They say a boat is really a hole in the water into which you pour money. Now, multiply that times 1,000 for each foot of a 40-year-old aircraft carrier.
A nonprofit group announced last week that it is still in the running to bring the decommissioned USS John F. Kennedy to the Portland harbor as a floating museum.
We're not cheering.
Aside from being a completely incongruous addition to the quaint Portland waterfront, we cannot imagine how this venture would sustain itself, let alone thrive.
There are several of these floating aircraft carrier museums dotted around the country, including the USS Intrepid in New York City, which is undergoing a $60 million renovation, and the historic USS Midway, perhaps the most successful of these ventures, in San Diego.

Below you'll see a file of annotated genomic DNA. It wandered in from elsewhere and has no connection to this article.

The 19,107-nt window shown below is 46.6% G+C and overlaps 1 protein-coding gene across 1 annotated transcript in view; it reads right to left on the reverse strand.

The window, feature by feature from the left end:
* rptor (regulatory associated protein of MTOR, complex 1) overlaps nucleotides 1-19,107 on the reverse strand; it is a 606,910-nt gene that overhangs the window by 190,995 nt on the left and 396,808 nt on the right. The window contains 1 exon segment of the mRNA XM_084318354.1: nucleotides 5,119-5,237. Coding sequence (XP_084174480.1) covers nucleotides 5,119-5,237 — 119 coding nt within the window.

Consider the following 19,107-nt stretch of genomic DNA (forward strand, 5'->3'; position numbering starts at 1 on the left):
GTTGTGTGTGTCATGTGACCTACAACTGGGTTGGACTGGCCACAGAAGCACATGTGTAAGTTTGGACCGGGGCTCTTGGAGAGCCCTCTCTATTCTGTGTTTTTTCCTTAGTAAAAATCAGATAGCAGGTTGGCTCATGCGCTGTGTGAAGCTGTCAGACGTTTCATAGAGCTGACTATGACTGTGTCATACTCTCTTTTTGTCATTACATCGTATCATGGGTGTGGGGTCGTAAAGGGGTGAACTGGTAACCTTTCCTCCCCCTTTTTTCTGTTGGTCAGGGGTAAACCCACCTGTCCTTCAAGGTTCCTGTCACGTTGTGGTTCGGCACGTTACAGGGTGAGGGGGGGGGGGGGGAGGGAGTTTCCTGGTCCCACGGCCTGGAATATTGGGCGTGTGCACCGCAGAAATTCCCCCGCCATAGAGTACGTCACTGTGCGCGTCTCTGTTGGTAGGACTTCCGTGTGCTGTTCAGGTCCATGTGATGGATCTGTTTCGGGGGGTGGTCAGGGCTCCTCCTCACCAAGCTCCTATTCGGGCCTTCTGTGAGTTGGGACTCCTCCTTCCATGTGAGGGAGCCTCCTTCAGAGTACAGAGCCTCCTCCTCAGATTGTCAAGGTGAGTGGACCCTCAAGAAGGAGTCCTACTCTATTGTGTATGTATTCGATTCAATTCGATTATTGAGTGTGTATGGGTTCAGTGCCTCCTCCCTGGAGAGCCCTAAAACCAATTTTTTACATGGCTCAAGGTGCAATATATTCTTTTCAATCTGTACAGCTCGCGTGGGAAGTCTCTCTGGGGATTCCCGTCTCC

Two others, one in Corpus Christi, Texas, the USS Lexington, and the USS Yorktown in Charleston, S.C., seem to struggle.
All four of those host cities are much larger than Portland and have year-round tourist industries.
We can't speak for the City of Portland, but we feel strongly that the rest of the state should not be dragged into this project via support from state government.
If the City of Portland really wants this boat, it should go it alone.